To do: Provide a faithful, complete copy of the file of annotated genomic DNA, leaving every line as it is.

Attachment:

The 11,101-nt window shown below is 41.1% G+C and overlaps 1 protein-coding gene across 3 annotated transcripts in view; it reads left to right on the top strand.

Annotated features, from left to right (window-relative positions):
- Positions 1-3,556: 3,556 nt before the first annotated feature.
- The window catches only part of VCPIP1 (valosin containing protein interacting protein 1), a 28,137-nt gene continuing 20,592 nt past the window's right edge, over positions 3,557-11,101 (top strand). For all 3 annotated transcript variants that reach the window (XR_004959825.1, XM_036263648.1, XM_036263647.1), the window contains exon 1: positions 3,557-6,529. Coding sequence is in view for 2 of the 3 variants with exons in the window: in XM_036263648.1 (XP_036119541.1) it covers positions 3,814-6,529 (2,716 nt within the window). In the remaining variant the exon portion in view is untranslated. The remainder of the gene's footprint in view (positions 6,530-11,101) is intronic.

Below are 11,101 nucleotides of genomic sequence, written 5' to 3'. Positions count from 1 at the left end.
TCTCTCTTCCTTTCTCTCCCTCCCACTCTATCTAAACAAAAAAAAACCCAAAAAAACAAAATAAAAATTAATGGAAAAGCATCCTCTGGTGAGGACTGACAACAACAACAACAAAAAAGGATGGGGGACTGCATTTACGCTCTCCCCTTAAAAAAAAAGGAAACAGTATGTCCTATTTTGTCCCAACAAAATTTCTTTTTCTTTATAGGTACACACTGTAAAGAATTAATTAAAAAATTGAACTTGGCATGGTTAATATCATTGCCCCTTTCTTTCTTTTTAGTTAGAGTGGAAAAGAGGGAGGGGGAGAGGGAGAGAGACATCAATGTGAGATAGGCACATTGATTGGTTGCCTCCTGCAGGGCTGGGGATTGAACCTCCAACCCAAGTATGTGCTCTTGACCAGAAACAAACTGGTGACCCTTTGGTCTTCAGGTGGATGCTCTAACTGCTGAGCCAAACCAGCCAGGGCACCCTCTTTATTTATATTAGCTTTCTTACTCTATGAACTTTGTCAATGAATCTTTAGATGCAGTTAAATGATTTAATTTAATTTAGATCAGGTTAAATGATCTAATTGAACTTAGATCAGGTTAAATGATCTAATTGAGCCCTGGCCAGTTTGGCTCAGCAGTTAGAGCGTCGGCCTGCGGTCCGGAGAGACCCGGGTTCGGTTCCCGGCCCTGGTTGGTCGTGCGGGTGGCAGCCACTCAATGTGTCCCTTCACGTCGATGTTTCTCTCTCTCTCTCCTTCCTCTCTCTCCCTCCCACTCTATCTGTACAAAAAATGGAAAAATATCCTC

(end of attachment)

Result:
The 11,101-nt window shown below is 41.1% G+C and overlaps 1 protein-coding gene across 3 annotated transcripts in view; it reads left to right on the top strand.

Annotated features, from left to right (window-relative positions):
- Positions 1-3,556: 3,556 nt before the first annotated feature.
- The window catches only part of VCPIP1 (valosin containing protein interacting protein 1), a 28,137-nt gene continuing 20,592 nt past the window's right edge, over positions 3,557-11,101 (top strand). For all 3 annotated transcript variants that reach the window (XR_004959825.1, XM_036263648.1, XM_036263647.1), the window contains exon 1: positions 3,557-6,529. Coding sequence is in view for 2 of the 3 variants with exons in the window: in XM_036263648.1 (XP_036119541.1) it covers positions 3,814-6,529 (2,716 nt within the window). In the remaining variant the exon portion in view is untranslated. The remainder of the gene's footprint in view (positions 6,530-11,101) is intronic.

Below are 11,101 nucleotides of genomic sequence, written 5' to 3'. Positions count from 1 at the left end.
TCTCTCTTCCTTTCTCTCCCTCCCACTCTATCTAAACAAAAAAAAACCCAAAAAAACAAAATAAAAATTAATGGAAAAGCATCCTCTGGTGAGGACTGACAACAACAACAACAAAAAAGGATGGGGGACTGCATTTACGCTCTCCCCTTAAAAAAAAAGGAAACAGTATGTCCTATTTTGTCCCAACAAAATTTCTTTTTCTTTATAGGTACACACTGTAAAGAATTAATTAAAAAATTGAACTTGGCATGGTTAATATCATTGCCCCTTTCTTTCTTTTTAGTTAGAGTGGAAAAGAGGGAGGGGGAGAGGGAGAGAGACATCAATGTGAGATAGGCACATTGATTGGTTGCCTCCTGCAGGGCTGGGGATTGAACCTCCAACCCAAGTATGTGCTCTTGACCAGAAACAAACTGGTGACCCTTTGGTCTTCAGGTGGATGCTCTAACTGCTGAGCCAAACCAGCCAGGGCACCCTCTTTATTTATATTAGCTTTCTTACTCTATGAACTTTGTCAATGAATCTTTAGATGCAGTTAAATGATTTAATTTAATTTAGATCAGGTTAAATGATCTAATTGAACTTAGATCAGGTTAAATGATCTAATTGAGCCCTGGCCAGTTTGGCTCAGCAGTTAGAGCGTCGGCCTGCGGTCCGGAGAGACCCGGGTTCGGTTCCCGGCCCTGGTTGGTCGTGCGGGTGGCAGCCACTCAATGTGTCCCTTCACGTCGATGTTTCTCTCTCTCTCTCCTTCCTCTCTCTCCCTCCCACTCTATCTGTACAAAAAATGGAAAAATATCCTC